Interaction between indoor occupational heat stress and environmental temperature elevations during heat waves

Research output: Contribution to journalJournal articleResearchpeer-review


  • Urša Ciuha
  • Tjaša Pogačar
  • Lučka Kajfež Bogataj
  • Mitja Gliha
  • Nybo, Lars
  • Andreas D Flouris
  • Igor B Mekjavic

Occupational heat strain is a public health threat, and for outdoor industries there is a direct influence from elevated environmental temperatures during heat waves. However, the impact in indoor settings is more complex as industrial heat production and building architecture become factors of importance. Therefore, this study evaluated effects of heat waves on manufacturing productivity. Production halls in a manufacturing company were instrumented with 33 dataloggers to track air temperature and humidity. In addition, outdoor thermal conditions collected from a weather station next to the factory and daily productivity evaluated as overall equipment efficiency (OEE) were obtained, with interaction between productivity and thermal conditions analyzed before, during, and after four documented heat waves (average daily air temperature above 24°C on at least three consecutive days). Outdoor (before: 21.3° ± 4.6°C, during: 25.5° ± 4.3°C, and after: 19.8° ± 3.8°C) and indoor air temperatures (before: 30.4° ± 1.3°C, during: 32.8° ± 1.4°C, and after: 30.1° ± 1.4°C) were significantly elevated during the heat waves (p < 0.05). OEE was not different during the heat waves when compared with control, pre-heat-wave, and postheat- waveOEE. Reduced OEE was observed in 3-day periods following the second and fourth heat wave (p < 0.05). Indoor workers in settings with high industrial heat production are exposed to a significant thermal stress that may increase during heat waves, but the impact on productivity cannot be directly derived from outdoor factors. The significant decline in productivity immediately following two of the documented heat waves could relate to a cumulative effect of the thermal strain experienced during work combined with high heat stress in the recovery time between work shifts.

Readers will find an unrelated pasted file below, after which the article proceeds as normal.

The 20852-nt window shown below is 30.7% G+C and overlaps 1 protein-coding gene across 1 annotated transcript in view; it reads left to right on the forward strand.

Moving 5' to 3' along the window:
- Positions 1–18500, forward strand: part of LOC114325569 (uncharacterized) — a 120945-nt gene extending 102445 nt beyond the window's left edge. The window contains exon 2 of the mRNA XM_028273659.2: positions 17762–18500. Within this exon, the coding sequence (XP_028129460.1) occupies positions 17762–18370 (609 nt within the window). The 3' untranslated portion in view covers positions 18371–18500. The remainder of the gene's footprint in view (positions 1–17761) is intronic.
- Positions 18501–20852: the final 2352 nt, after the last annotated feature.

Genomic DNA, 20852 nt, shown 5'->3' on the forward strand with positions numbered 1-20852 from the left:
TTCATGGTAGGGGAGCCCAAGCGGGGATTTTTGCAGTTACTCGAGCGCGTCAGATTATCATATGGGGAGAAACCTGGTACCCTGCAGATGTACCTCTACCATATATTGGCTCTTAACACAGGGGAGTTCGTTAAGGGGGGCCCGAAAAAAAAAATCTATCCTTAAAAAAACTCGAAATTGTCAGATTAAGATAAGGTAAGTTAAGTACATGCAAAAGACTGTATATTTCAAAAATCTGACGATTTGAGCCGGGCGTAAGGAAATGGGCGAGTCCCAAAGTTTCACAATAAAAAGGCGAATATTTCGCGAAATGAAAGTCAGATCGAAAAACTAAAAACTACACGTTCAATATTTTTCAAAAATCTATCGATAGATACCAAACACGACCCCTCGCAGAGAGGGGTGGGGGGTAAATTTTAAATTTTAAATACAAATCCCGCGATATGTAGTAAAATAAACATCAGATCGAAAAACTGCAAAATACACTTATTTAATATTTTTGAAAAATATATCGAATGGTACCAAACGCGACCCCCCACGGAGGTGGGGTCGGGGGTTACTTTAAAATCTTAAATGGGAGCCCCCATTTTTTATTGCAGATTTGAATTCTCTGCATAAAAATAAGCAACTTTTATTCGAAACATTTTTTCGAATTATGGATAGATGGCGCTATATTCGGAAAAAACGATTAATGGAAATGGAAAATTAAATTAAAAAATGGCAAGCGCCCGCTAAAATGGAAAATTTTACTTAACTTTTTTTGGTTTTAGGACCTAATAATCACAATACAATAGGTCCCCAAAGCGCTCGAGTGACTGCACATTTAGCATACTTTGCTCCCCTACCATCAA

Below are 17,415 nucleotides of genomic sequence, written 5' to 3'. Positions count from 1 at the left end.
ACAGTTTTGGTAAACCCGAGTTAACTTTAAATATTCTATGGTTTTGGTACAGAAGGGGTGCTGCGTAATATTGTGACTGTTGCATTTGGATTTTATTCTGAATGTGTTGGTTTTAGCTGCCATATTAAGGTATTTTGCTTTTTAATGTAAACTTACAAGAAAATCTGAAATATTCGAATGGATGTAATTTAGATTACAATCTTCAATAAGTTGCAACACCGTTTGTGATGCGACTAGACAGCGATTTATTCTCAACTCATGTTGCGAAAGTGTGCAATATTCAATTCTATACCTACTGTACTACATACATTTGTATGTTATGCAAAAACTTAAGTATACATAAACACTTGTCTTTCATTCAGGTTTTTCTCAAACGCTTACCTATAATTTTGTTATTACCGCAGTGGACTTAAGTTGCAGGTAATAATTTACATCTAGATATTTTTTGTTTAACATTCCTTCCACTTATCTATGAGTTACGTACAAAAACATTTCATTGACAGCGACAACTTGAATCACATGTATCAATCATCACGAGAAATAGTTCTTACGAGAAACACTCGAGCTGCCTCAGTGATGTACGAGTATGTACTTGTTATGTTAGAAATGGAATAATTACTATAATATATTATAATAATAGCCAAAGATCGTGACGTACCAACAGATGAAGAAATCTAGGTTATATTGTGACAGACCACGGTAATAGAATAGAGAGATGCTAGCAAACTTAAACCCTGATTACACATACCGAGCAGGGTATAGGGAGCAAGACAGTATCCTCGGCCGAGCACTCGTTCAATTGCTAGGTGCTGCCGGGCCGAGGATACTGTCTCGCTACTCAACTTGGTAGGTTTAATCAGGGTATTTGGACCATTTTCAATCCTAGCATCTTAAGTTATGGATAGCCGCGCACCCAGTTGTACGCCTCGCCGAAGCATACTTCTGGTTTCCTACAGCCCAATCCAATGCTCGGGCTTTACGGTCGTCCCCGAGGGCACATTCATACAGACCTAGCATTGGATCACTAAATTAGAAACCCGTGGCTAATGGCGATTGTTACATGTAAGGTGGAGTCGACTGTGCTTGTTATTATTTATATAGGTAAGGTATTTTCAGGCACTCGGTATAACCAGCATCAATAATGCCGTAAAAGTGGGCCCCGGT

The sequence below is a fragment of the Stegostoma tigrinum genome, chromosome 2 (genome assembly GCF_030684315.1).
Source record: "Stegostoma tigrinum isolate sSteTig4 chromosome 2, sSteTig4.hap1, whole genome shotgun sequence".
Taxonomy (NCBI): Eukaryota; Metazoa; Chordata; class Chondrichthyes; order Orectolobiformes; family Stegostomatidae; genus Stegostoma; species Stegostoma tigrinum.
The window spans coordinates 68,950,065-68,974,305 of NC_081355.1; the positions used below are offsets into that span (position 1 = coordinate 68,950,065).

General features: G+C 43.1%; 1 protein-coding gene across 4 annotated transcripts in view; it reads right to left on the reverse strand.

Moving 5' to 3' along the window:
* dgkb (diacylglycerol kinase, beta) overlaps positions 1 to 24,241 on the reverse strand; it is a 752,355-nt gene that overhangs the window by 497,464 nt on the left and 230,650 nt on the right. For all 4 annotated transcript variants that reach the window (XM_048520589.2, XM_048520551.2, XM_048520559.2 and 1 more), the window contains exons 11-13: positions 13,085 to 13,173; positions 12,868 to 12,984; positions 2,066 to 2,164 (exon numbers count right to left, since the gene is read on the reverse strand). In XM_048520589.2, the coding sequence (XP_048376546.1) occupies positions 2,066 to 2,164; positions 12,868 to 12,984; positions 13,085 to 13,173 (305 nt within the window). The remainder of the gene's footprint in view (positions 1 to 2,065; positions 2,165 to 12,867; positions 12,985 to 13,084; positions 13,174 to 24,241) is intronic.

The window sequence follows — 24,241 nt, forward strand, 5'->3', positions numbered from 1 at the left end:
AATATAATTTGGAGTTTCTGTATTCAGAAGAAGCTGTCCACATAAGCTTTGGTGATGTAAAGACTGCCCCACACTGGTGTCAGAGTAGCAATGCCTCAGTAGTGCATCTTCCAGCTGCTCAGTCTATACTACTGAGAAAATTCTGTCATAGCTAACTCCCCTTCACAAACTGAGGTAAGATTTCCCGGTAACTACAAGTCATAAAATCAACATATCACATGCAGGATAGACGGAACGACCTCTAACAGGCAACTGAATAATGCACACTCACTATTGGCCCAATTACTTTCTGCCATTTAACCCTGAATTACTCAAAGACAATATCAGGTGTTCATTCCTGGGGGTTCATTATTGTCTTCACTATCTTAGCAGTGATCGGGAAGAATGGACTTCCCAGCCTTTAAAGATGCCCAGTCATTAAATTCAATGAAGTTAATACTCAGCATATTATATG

Original languageEnglish
JournalWeather, Climate, and Society
Issue number4
Pages (from-to)755-762
Number of pages8
Publication statusPublished - 2019

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